One of the other key issues of the toddler period can be sibling rivalry. The birth of a sibling during this age period (3-5 years) tests the child’s capacity for cooperation and sharing. Sibling rivalry is largely dependent on the child-rearing practices of the parents. If the new child gets special treatment for any reason, it can lead to angry feelings in the older sibling. This sibling rivalry may influence the older child’s ability to form meaningful relationships with his or her peers as they get older. In the case of the Winchesters after Mary’s death, Sam was clearly the focus of John’s need to protect his family. John’s interactions with Dean were often focused on the fact that Sam must be protected at all costs. This led to the sibling rivalry that we see between them throughout season one, but particularly in the episodes where either of the boys is not exactly in his right mind. For example, in “Asylum,” Influenced!Sam continues to taunt Dean with the good little soldier mantra, whereas in “Skin,” Skinwalker!Dean points out to Sam that “he sure has issues with you.” While you could argue the validly of the statements made by the boys in those episodes, there has to be at least a kernel of truth to those statements.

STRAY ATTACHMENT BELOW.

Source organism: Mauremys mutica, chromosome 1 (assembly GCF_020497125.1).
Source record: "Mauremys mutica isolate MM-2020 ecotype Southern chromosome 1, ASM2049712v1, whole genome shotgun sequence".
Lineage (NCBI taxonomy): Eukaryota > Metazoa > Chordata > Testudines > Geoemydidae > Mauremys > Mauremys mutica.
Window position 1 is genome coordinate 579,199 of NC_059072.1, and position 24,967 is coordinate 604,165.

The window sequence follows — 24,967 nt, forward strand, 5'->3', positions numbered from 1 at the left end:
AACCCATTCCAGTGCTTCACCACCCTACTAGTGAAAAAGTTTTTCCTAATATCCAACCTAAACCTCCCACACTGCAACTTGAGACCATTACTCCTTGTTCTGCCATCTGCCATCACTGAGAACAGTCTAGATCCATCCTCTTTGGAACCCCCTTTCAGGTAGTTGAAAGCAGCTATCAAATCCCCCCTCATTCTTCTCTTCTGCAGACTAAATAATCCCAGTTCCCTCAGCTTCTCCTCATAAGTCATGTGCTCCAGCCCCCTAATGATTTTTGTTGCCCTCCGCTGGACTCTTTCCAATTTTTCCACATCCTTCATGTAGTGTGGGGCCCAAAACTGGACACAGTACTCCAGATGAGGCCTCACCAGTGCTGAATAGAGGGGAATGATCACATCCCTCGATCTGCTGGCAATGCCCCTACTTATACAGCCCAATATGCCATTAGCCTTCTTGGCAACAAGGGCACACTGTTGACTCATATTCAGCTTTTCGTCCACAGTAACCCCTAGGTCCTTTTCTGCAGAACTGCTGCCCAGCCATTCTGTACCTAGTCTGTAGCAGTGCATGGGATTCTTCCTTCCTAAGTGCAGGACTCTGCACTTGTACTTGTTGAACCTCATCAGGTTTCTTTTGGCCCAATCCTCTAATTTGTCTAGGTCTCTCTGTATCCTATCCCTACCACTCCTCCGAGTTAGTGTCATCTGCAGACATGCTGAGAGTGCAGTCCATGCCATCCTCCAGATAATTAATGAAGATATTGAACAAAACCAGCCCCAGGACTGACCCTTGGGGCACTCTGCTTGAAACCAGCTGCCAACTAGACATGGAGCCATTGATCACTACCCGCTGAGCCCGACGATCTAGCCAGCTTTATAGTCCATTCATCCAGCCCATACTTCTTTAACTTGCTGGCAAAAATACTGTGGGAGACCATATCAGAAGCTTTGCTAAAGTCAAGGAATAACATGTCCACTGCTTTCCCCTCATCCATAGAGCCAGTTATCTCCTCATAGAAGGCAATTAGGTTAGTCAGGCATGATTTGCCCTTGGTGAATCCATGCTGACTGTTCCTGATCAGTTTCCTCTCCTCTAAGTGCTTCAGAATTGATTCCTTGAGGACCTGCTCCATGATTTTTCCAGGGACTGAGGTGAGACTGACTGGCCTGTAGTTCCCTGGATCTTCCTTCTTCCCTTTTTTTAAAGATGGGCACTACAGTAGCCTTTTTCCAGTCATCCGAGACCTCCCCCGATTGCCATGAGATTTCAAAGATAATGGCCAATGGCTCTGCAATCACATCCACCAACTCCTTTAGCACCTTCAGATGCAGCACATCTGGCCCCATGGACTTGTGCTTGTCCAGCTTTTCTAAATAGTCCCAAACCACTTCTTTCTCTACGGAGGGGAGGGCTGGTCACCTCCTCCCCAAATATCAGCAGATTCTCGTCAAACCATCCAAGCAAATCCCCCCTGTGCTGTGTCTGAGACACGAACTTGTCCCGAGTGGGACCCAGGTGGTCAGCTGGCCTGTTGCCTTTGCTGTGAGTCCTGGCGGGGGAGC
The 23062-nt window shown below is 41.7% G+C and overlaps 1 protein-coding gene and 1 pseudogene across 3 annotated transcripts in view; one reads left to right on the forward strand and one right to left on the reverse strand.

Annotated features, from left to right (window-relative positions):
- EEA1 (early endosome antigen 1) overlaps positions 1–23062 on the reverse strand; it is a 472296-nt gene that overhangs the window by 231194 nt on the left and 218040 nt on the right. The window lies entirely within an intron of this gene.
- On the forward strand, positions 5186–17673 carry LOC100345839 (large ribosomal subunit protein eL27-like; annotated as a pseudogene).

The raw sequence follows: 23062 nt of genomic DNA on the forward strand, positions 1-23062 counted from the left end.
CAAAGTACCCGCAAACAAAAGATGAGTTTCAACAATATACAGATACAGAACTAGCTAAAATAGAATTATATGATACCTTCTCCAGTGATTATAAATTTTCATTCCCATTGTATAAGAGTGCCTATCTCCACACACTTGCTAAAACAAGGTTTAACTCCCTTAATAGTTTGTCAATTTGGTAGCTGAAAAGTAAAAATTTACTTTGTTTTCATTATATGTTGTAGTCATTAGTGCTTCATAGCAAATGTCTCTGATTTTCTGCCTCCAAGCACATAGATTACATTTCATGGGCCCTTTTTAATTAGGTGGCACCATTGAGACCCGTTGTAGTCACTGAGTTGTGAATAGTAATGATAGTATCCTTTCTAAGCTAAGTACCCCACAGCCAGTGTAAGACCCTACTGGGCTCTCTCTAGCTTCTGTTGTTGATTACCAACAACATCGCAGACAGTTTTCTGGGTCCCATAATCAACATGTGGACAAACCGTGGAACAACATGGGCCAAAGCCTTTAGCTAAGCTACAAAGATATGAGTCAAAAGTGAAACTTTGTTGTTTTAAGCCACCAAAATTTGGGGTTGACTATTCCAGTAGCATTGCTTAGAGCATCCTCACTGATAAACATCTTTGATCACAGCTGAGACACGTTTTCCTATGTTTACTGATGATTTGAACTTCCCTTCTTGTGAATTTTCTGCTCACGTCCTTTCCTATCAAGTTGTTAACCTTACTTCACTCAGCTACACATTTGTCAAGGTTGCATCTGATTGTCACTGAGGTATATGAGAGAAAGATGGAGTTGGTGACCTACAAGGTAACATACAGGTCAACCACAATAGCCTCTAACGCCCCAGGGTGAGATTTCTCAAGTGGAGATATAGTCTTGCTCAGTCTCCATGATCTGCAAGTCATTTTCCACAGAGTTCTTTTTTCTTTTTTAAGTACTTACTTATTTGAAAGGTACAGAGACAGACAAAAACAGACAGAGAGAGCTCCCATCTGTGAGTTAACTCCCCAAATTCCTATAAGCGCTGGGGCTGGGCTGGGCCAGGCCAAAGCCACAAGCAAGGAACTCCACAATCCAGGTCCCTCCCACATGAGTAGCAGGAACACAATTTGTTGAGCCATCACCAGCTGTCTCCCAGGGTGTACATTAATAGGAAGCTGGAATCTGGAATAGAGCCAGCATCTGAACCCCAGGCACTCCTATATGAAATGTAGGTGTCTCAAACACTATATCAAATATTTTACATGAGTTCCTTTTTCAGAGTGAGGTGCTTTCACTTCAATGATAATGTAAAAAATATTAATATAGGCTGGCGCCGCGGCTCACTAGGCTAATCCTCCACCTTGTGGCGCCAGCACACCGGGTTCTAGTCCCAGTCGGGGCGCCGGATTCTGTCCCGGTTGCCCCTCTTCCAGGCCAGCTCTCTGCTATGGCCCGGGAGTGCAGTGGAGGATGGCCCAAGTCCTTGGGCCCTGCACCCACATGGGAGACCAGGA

Thus, despite his chronologic age, Dean Winchester remains stuck in the developmental stages of a toddler as a result of the traumatic death of his mother combined with John’s dysfunctional parenting after Mary’s death. At the opening of the series, Dean stands before us as a young man who follows his father’s orders without question, who is overly aggressive, who sees the world as black and white, and who has “issues” with his younger sibling. However, during the first season, we see Dean finally begin to grow and move through these developmental stages for two main reasons: John is not present but Sam is. While Sam is hardly a normally adjusted twenty-something, he received the benefit of being the protected one vs. being the protector through his childhood. That, combined with his collegiate experience, allows him to model more normal development and behavior to his chronologically older sibling. Hopefully, over the course of the second season, we will continue to see Dean flourish and progress in his development now that the family dynamic has been changed. However, for now, we will all just continue to enjoy the little boy trapped in that sexy man’s body.